"Walking, dancing, driving, riding and swimming, all these movements are far surpassed by skating... the moderate exertion and strengthening of the muscles, the feeling of power and well-being, the comfortable and exhilirating influence on the mental mood... are the peculiar advantages of skating." - Franz Gräffer, "Das Schlittschuhfahren", 1827
In researching history, there always seems to be one recurring theme... the fact that whatever innovation one may think of, whatever invention... someone we may never have heard of may have thought of it first. In the case of skating to music, one man conceived the idea a good thirty years before Jackson Haines' birth... and when he tried to make it happen, it didn't go so well for the poor lad.
Franz Arnold Gräffer was born in Vienna, Austria on January 7, 1785. He was the son of bookseller August Gräffer. After spending some time as a young man studying art, he abandoned his studies and acted as the librarian to Prince Maurice of Liechtenstein and the Count Karl Philip Harrach, the brother of Auguste von Harrach, the second wife of King Frederick William III of Prussia. He decided to focus his time on following in his father's footsteps and working in the family business. Fortunately, as the bookselling business floundered and he lost much of his money, he found great success as a writer. He also fell in love with skating.
Mary Louise Adams' book "Artistic Impressions: Figure Skating, Masculinity, and the Limits Of Sport" (an invaluable resource on more than one occasion, trust me) offered the most detailed account of what happened next I could find: "In 1810 a Viennese bookseller named Franz Gräffer - a 'fanatical skater' who, decades before Haines, had wanted to combine skating with music - tried to open an ice rink. He was refused permission by the police and for another fifty years Viennese skaters had to make do with the uncertain ice on the narrow River Wien and on ponds in city parks." Skate Austria's website echoes that "the Police Chief Directorate" shot down Gräffer's big notion. The reason provided was that his skating rink "could never benefit in political nor military educational views."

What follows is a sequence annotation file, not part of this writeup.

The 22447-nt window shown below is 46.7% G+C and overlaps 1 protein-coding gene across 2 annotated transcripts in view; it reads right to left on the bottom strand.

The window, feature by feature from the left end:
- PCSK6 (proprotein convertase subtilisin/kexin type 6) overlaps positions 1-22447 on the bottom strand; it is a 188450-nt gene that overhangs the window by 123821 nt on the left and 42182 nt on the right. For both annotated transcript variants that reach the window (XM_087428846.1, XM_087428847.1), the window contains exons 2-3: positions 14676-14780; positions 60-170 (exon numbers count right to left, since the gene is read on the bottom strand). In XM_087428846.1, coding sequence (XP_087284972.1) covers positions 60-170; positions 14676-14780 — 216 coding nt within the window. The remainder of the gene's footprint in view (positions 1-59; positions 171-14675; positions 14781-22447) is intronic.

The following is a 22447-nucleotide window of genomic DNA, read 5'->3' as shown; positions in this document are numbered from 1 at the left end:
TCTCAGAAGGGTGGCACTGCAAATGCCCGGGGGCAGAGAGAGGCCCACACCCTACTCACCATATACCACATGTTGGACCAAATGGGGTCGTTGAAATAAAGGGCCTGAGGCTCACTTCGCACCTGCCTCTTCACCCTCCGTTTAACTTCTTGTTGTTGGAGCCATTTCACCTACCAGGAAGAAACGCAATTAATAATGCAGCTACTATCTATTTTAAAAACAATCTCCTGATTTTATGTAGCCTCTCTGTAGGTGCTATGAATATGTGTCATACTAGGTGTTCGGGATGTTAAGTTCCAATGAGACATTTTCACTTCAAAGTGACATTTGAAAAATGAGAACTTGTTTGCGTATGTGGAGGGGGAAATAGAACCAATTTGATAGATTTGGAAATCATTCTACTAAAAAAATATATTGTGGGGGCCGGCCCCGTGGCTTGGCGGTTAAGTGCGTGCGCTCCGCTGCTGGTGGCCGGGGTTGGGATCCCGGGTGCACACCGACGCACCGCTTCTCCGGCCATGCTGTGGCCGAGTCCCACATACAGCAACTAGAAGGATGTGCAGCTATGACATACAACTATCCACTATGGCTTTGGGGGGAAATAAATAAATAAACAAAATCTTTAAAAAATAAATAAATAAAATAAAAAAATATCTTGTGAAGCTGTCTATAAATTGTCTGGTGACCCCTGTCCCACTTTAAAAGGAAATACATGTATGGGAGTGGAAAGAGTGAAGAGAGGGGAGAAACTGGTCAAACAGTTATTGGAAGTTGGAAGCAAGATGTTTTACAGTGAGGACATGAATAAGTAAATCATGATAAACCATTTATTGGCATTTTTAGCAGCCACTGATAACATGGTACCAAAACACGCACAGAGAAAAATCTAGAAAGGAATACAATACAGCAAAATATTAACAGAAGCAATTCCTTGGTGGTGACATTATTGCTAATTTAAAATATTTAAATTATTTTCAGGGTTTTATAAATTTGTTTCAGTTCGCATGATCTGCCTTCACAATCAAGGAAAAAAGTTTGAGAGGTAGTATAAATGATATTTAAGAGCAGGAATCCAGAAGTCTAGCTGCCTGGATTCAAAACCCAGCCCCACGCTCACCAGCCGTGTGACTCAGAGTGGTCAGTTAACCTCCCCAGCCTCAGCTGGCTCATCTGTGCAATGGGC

You'd think that a firm and flat no from a police chief might deter someone's passion for skating, but in Franz's case, to the contrary. In 1827, he penned the book "Das Schlittschuhfahren", an instructional manual of sorts for those wishing to take up "the noble art" of figure skating, under a pseudonym.
Plates from Franz Gräffer's 1827 book
Franz wrote over fifty books on everything from skating to Viennese daily life to freemasonry and founded the first Austrian lexicon, but he died in poverty in October of 1852 without seeing his dream of skating to music take off. It seems only fitting that after Jackson Haines' much acclaimed exhibition of free skating to waltz music in Vienna in 1868, Eduard Engelmann Sr. would go home and have an ice rink built in his large garden. His son Eduard Engelmann Jr. would carry on his father's tradition, building Vienna's first artificial ice rink in 1909 and winning the European skating titles for three consecutive years in the last decade of the nineteenth century. Fittingly, Eduard Jr.'s daughter Christine would marry two time Olympic Gold Medallist Karl Schäfer, who would skate at this rink himself and become one of history's great masters of interpreting music on ice. Through Jackson Haines and Vienna's rich skating tradition, Franz's dreams were posthumously realized in the grandest of ways.
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